Maynard Ferguson, 78; Trumpeter, Big Band Leader Achieved Pop Success
Maynard Ferguson, the big band leader and trumpeter whose screaming, high-register solos and pop-tinged arrangements thrilled his fans and sometimes appalled his critics, died Thursday. He was 78.
Ferguson died of kidney and liver failure, brought on by an abdominal infection, at Community Memorial Hospital in Ventura, said Steve Schankman, his manager.
For the record:
12:00 AM, Aug. 30, 2006 For The Record
Los Angeles Times Wednesday August 30, 2006 Home Edition Main News Part A Page 2 National Desk 0 inches; 22 words Type of Material: Correction
Maynard Ferguson obituary: The obituary of jazz trumpeter Maynard Ferguson in Friday’s California section said he died Thursday. He died Aug. 23.
An active musician, Ferguson recorded 60 albums in his long career and generally played about 150 annual engagements up until last year, Schankman said.
He had a weeklong run at the Blue Note in New York City last month, which he followed up by recording a new album with his Big Bop Nouveau band. He was due to begin a tour of Japan with the band in mid-September.
He started experiencing health problems on his return to his home in Ojai, Schankman said, and was hospitalized as his condition deteriorated.
Schankman said he spoke to Ferguson by phone on Monday and the musician told him, “Don’t cancel anything ... we are going to beat this.”
Ferguson was nominated for a Grammy award in 1978 for his soaring recording of Bill Conti’s composition “Gonna Fly Now,” the theme from the film “Rocky.” The song, on Ferguson’s album “Conquistador,” was one of his few chart-hitting recordings. It reached No. 22 on the pop album charts in 1977.
He also made commercially appealing recordings of the Jimmy Webb tune “MacArthur Park” and the Beatles’ “Hey Jude.”
His success with pop tunes was unusual for a player who cut his teeth on the classic jazz ensemble: the big band.
Ferguson was born May 4, 1928, in a suburb of Montreal. A child prodigy, Ferguson was playing violin and piano at age 4. At 13, he was soloing with the Canadian Broadcasting Corp. Orchestra. By 16, he was playing trumpet and leading a dance band that featured a young pianist named Oscar Peterson.
His band was often the opening act for visiting American big bands, including those led by Count Basie and Stan Kenton. The Americans were impressed with Ferguson’s trumpet.
“I got a lot of offers to go out on the road,” Ferguson told The Times some years ago. “Kenton told me I had a place as a featured trumpet player any time I wanted it.”
By 1949, Ferguson had moved across the border, but Kenton was taking a break from touring and recording. So Ferguson made his U.S. debut in saxophonist Boyd Raeburn’s big band. He also played in Jimmy Dorsey’s band and Charlie Barnet’s band before Kenton went back to work in 1950 with Ferguson in the trumpet section.
From 1950 to 1953, Ferguson was arguably the hottest trumpeter in jazz. His screaming, high-register trumpet was the cornerstone of Kenton’s noted brass section. His dramatic style is featured on the tune “Maynard Ferguson,” written by Ferguson, Kenton and Shorty Rogers and featured on the now-classic album “Stan Kenton Presents.”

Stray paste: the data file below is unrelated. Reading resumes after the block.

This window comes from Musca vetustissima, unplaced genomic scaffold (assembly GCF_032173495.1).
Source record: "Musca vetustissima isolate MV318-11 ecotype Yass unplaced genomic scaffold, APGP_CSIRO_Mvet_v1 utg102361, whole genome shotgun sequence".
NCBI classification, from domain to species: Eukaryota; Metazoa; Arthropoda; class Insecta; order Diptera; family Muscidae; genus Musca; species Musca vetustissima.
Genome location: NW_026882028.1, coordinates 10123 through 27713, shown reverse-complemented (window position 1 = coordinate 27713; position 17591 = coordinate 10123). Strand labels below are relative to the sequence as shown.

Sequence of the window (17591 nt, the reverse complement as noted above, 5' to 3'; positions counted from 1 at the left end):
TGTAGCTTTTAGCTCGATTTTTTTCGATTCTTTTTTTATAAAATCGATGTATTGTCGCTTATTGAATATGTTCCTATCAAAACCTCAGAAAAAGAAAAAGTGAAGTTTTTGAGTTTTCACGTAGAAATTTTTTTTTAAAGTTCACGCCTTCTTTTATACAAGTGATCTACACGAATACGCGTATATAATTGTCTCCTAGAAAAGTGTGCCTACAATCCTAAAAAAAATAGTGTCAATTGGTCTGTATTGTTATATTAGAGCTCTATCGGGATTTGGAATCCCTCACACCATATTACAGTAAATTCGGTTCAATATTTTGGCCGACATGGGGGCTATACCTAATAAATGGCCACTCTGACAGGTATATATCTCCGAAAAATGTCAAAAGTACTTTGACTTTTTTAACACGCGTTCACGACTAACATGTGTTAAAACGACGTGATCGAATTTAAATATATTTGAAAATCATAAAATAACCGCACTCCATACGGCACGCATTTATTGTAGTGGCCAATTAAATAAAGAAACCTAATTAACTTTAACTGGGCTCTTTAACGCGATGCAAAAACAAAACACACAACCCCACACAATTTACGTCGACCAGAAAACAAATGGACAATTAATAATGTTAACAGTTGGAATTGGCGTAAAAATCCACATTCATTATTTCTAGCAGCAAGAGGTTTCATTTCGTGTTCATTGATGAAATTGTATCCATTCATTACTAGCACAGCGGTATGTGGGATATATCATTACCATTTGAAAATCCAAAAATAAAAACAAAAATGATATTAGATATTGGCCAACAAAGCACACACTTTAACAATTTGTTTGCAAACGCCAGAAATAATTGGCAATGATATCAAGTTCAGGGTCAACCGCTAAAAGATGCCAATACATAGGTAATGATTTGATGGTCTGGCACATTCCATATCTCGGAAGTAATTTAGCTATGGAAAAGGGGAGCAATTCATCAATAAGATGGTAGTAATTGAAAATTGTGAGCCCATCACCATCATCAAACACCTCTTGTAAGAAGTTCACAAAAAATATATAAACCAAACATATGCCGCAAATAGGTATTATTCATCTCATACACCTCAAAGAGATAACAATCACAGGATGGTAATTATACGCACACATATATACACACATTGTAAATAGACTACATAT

Ferguson was taking individual honors as well as being named best trumpeter in Down Beat magazine’s annual poll for three consecutive years starting in 1950.
After leaving Kenton in 1953, he set out for Hollywood and got a job with Paramount Pictures playing on soundtracks. But he quickly found that work unsatisfying and returned to jazz. He led the Birdland Dreamband in New York and then formed what would be one in a series of 13-piece touring bands known for their biting brass sections.
His bands also would be known as great training grounds for some noted players. Over the years, his alumni would include saxophonist Wayne Shorter and keyboardist Joe Zawinul, who were founding members of Weather Report; pianist Chick Corea, trumpeter Chuck Mangione and arrangers such as Don Sebesky and Don Menza.
By 1967, however, big bands took a sharp dip in popularity and Ferguson disbanded his group.
His life took some sharp turns as well.
He moved his family to India on a spiritual quest and then lived in England. He began forming bands that used more pop-oriented material. This paved the way for his success in the 1970s with the theme from “Rocky.”
And though this formula proved commercially viable over the next two decades, it often didn’t play well with critics, who faulted the lack of subtlety in his playing and some dubious material.
Reviewing a 1979 performance at the Roxy, critic Leonard Feather wrote that “Ferguson’s audiences, seeking the ultimate in pyrotechnical displays by a trumpeter with chops of steel, need look no further. On the other hand, music lovers searching for taste, dynamic contrast and sensitivity will have to look elsewhere.”
Critics had a generally more sympathetic view of his later ensembles, notably the Big Bop Noveau band, which focused on straight-ahead jazz.
The spiritual quest Ferguson started in India in the 1960s led him to move his family to Ojai, then the base of operations for the Indian philosopher J. Krishnamurti.
Ferguson was also a noted jazz teacher at the high school and college levels.
He is survived by his daughters Kim, Lisa, Corby and Wilder.
A memorial service, to be held in St. Louis, is being planned for mid-September. Memorial contributions may be made to the Maynard Ferguson Scholarship Fund at the University of Missouri-St. Louis.